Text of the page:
:: “Blood, Guts, and Gross Stuff” – Lake Saint Daniel ::

Mitch Mosk, Beacon, New York

Between Future Teens’ releases and his own solo work, Daniel Radin has long been a reliable source of vulnerable songwriting – guaranteed to deliver more than a few intimate inner reckonings within cathartic, all-consuming anthems and beautifully tender ballads.

Nonetheless, his latest offering as Lake Saint Daniel still took me by surprise and left me breathless: “Is it time? I start to think of what else that I’d had in mind,” he sings, his voice a hot-on-the-mic whisper as “Blood, Guts, and Gross Stuff” gets underway. “‘Cause if how you spend one day is how you spend your life, glad there’s tomorrow to try it out again.

Brutal.

His first original release since 2021, “Blood, Guts, and Gross Stuff” (released in November via Hands In Records / Take This To Heart Records) is achingly emotional and chilling to the bone – a shiver-inducing inner reckoning with oneself, forcing us to confront who and why we are in tandem with Radin’s own philosophical upheavals.

Nothing like a jolt of introspective trauma to start your day… right?

Make a coffee kill my ego and pretend
That life is more than a random chain of events
Trying my best to make meaning less meaningless

“This is your classic early morning existential crisis-over-coffee song,” Radin tells Atwood Magazine. “It’s amazing what can trigger you to start thinking about why you are the way you are. Could be something as small as how you take your coffee or the musicality of your laugh. It’s a miracle to exist and even more miraculous to be aware of it. A blessing and a curse to have that level of self-awareness, but that also gives you the choice of what to focus on. This song is my attempt to parse the absurdity and marvel of consciousness.”

When we’re all just
A culmination of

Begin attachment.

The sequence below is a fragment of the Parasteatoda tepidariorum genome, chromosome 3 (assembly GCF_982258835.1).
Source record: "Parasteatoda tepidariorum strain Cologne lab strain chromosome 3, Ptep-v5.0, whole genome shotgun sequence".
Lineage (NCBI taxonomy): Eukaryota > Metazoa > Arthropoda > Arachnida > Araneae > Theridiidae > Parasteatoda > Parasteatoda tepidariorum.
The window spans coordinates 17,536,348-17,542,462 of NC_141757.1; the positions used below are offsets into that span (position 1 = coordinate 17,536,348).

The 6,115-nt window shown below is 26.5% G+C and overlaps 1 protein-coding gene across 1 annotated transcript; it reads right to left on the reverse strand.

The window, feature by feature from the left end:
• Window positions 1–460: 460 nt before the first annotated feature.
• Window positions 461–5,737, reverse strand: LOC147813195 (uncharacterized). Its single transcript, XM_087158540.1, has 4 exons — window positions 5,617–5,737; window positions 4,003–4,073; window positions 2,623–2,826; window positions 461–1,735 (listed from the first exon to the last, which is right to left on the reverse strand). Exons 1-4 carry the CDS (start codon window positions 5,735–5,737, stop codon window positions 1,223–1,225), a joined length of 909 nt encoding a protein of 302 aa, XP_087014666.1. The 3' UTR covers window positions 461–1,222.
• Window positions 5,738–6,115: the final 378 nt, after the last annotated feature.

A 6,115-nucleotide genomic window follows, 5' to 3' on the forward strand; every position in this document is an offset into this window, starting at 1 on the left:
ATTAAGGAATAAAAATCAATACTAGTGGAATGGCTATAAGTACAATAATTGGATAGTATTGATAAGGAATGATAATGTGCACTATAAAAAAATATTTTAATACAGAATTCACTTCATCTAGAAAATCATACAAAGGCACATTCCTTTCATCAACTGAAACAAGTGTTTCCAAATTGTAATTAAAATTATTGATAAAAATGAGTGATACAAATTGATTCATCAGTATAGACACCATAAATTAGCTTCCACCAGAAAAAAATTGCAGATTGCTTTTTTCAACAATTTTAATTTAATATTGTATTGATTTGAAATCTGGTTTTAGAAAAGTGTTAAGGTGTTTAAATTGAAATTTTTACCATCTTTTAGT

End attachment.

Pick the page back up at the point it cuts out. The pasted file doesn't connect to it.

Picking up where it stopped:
Six million years plus
The ways our parents f’ed us up
I can still hear my first grade teacher
every time that I’ve forgot

That I waited two months to write about this beautiful song gives me the opportunity to hail “Blood, Guts, and Gross Stuff” as a fantastic top-of-the-year tune. As you’re thinking about 2024 and the year ahead, and making good on whatever New Year’s resolutions you laid out for yourself, let Lake Saint Daniel’s unflinching lyricism and heart-on-sleeve delivery act as a sort of guide. This song is as much a reminder of our own mortality as it is an exercise in making the most of (and with) what we have – and what we are: “A combination of blood, guts, and gross stuff and a base desire to be loved.”

What a beautifully terrifying, but nonetheless valid, way to sum up the human experience.

I still laugh
When the lady at the doctors office asks
Am I free in one year and a day to come back
I sure hope I’ll be around for that
‘Cause we’re all just
A combination of
Blood, guts and gross stuff
And a base desire to be loved
When I was eighteen I knew everything
but I guess since I’ve forgot

Now I listen before I talk

I’m not quite ready to ascribe to the philosophical teachings of Lake Saint Daniel, but I can sure as hell let go of my ego for three minutes of his blood-curdling folk bliss. The lead single off his new album Small Thoughts (out March 8), “Blood, Guts, and Gross Stuff” is a reminder – of Daniel Radin’s thought-provoking artistry, and of our own inherent, inescapable (and undeniable) fragility.